Gasparilla International Film Festival: Tomorrow (2018) reviewed by Jonathan Berk

Sometimes the people who write the plot synopsis of a film do a horrible job of capturing what the experience is actually going to be about. For director Martha Pinson’s new film Tomorrow (2018), nothing could be more accurate of a statement to describe how misleading the synopsis for the film was. While its main character is a former soldier, the film is truly an ensemble piece with people all trying to find their place in the world, and in each other’s  lives. I almost skipped this film because its synopsis didn’t initially appeal to me, but I’m very glad that I took a chance, as I ended up really enjoying it.

Tomorrow wasn’t what I expected, which may be why it won me over

While I liked the film, it starts out by really pushing its audience away. There is a series of rapid cuts of soldiers, an IED (improvised explosive device), civilians, more soldiers, sand, and then people yelling all before we truly meet Tesla (Sebastian Street). A few people at my screening didn’t make it past this opening, as it felt erratic and cheaply made. The scene makes sense in context over time, but it was a jarring opening that truly only lends itself to a small aspect of the overall story. Fortunately, for those who didn’t bail so quickly, the film picks up with charming characters that you can’t help but fall in love with.

Tesla is a great example, as we find out that he is bitter because he lost the use of his legs in the war, and his fiance left him while he was deployed. He appears to be living in a drunken stupor, with no regard to anything or anyone around him. Aside from the pain, he appears to be in at times, he is also suffering from the effects of PTSD. It might make him seem like he’s a bit unlikable (or more of a sympathetic character), but he soon meets Sky (Stuart Brennan), who has an immediate and powerful impact on his life.

Sky is the type of guy who is clearly living every day like it is the only one he’s going to get. He’s outgoing and charming, which allows him to get by some rules that would normally apply to everyone. In fact, he meets Telsa while trying to bring his dog into a pub. The bouncer refuses at first but Sky’s story as to why his specific dog should be allowed is enough to get Tesla to encourage the bouncer to let him in anyway. Sky sets off meeting some girls, and getting Tesla to open up a bit.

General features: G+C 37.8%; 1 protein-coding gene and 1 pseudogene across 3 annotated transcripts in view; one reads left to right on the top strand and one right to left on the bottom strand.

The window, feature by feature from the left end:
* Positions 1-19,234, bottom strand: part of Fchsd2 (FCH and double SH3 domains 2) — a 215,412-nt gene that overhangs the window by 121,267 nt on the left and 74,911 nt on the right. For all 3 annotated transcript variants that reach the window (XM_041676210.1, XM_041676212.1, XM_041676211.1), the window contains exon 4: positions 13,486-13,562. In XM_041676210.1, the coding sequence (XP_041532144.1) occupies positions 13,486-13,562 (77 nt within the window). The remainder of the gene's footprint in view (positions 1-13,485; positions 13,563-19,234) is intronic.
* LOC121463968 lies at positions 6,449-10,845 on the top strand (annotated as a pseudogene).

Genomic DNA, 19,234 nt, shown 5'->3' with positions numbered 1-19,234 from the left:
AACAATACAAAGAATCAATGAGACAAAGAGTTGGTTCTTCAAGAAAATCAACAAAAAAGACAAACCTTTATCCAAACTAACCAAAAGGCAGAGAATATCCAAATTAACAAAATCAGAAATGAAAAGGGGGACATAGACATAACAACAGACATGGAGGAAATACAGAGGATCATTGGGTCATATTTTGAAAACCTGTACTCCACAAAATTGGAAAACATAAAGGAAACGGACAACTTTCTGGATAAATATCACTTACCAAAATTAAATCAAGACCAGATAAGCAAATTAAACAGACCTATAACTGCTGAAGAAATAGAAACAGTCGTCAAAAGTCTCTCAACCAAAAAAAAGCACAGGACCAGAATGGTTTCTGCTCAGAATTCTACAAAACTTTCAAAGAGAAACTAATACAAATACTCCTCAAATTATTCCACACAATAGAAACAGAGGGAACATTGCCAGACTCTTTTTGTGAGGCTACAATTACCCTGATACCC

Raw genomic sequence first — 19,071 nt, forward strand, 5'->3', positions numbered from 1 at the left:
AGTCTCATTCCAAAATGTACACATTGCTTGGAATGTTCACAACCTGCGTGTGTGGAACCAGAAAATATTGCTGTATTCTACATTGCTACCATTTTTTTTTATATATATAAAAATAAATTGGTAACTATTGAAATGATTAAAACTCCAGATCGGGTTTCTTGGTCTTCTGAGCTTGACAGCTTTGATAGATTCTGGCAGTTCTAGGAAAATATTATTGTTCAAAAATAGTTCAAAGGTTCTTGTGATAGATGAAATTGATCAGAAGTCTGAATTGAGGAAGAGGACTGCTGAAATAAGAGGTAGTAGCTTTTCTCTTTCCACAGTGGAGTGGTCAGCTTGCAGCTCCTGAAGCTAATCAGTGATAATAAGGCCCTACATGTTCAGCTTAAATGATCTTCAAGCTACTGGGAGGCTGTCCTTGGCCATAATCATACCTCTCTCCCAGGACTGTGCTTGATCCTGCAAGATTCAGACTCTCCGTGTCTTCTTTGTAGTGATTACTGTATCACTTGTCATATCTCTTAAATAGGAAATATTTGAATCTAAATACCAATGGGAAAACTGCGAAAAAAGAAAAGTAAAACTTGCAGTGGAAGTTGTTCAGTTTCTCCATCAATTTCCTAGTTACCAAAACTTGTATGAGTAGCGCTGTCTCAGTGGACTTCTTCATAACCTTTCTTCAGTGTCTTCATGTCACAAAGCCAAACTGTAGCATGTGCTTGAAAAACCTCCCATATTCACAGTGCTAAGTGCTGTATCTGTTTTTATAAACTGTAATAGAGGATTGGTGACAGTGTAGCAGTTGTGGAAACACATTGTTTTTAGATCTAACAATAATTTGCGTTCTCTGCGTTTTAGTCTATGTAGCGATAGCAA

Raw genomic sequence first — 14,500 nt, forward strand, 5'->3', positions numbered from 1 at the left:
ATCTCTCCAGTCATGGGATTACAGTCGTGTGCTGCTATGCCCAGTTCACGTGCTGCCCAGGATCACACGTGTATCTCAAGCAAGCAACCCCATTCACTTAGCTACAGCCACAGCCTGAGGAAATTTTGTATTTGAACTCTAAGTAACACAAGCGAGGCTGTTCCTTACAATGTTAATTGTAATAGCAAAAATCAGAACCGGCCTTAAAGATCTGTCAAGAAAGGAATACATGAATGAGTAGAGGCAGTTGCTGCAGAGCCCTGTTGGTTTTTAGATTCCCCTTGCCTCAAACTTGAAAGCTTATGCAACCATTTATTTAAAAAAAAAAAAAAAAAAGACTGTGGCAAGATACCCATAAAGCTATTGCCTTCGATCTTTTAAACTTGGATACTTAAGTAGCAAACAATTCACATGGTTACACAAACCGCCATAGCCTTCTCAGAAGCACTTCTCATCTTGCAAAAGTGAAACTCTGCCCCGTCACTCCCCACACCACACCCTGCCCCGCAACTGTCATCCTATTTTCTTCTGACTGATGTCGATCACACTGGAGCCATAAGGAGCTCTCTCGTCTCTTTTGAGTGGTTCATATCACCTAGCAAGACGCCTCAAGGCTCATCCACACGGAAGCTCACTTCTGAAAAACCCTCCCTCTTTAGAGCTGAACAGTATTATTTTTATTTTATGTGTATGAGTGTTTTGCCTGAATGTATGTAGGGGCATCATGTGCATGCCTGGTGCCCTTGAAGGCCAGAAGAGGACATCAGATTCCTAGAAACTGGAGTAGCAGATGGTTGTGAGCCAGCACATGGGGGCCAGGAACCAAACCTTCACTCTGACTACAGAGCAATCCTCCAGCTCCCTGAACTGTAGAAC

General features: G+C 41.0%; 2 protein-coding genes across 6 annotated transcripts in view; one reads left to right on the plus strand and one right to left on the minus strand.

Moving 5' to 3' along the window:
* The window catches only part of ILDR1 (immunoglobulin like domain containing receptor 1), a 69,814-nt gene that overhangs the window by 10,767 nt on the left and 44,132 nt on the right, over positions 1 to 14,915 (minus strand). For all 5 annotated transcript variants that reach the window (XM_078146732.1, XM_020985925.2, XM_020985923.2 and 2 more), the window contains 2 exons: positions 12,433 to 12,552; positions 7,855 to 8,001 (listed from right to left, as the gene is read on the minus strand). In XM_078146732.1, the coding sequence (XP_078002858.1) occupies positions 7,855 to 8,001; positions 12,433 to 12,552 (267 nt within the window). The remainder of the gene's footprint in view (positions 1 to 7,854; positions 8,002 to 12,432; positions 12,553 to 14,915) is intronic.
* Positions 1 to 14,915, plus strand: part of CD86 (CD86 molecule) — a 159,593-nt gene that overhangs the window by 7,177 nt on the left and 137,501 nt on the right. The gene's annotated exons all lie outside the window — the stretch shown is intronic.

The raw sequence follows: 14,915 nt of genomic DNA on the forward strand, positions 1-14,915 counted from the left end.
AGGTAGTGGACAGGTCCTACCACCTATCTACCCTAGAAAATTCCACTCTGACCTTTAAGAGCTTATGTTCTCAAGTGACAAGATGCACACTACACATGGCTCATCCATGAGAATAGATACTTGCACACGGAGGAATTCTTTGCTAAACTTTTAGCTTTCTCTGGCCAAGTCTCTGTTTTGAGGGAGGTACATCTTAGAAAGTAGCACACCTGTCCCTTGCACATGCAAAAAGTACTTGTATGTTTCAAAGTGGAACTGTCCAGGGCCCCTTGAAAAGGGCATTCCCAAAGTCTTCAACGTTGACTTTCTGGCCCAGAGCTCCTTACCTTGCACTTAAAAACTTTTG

It’s through Sky that Tesla meets Katie (Stephanie Leonidas) and Lee-Anne (Sophie Kennedy Clark). Katie is extremely forward, and pushes Telsa even farther out of his shell. After she essentially invites herself and the other two to Telsa’s house for dinner, we see an immediate change. From this moment, the film focuses in on the relationship with the four characters, and I found it impossible not to love them all.

The downside of having your story turn to an ensemble piece is finding the right way to balance it all. Realistically, Sky and Telsa get most of the character development, and the girls are used as a way of pushing the guys to make the necessary changes in their lives. However, the scenes that are used to achieve this are either charming or hilarious, making the film an absolute joy for the most part. Of course, there are some sad moments – several of which dip heavily into melodrama, which isn’t always used to good effect. Still, there wasn’t anything in the movie that totally took me out of it.

Final thoughts…

Tomorrow has a number of little twists and turns as these four individuals try to figure out what to do next. Since discussing any of these in any real detail would constitute a spoiler, I’m opting to leave many of those out. However, know that there will be a moment when a character is in full freak-out mode that then leads to a simple cut away to an earlier moment we had not seen, which left members of the audience in stitches for several minutes. Tomorrow was a lot of fun, and a film I would definitely watch again, earning it the Not Quite Golden, Ponyboy rating.

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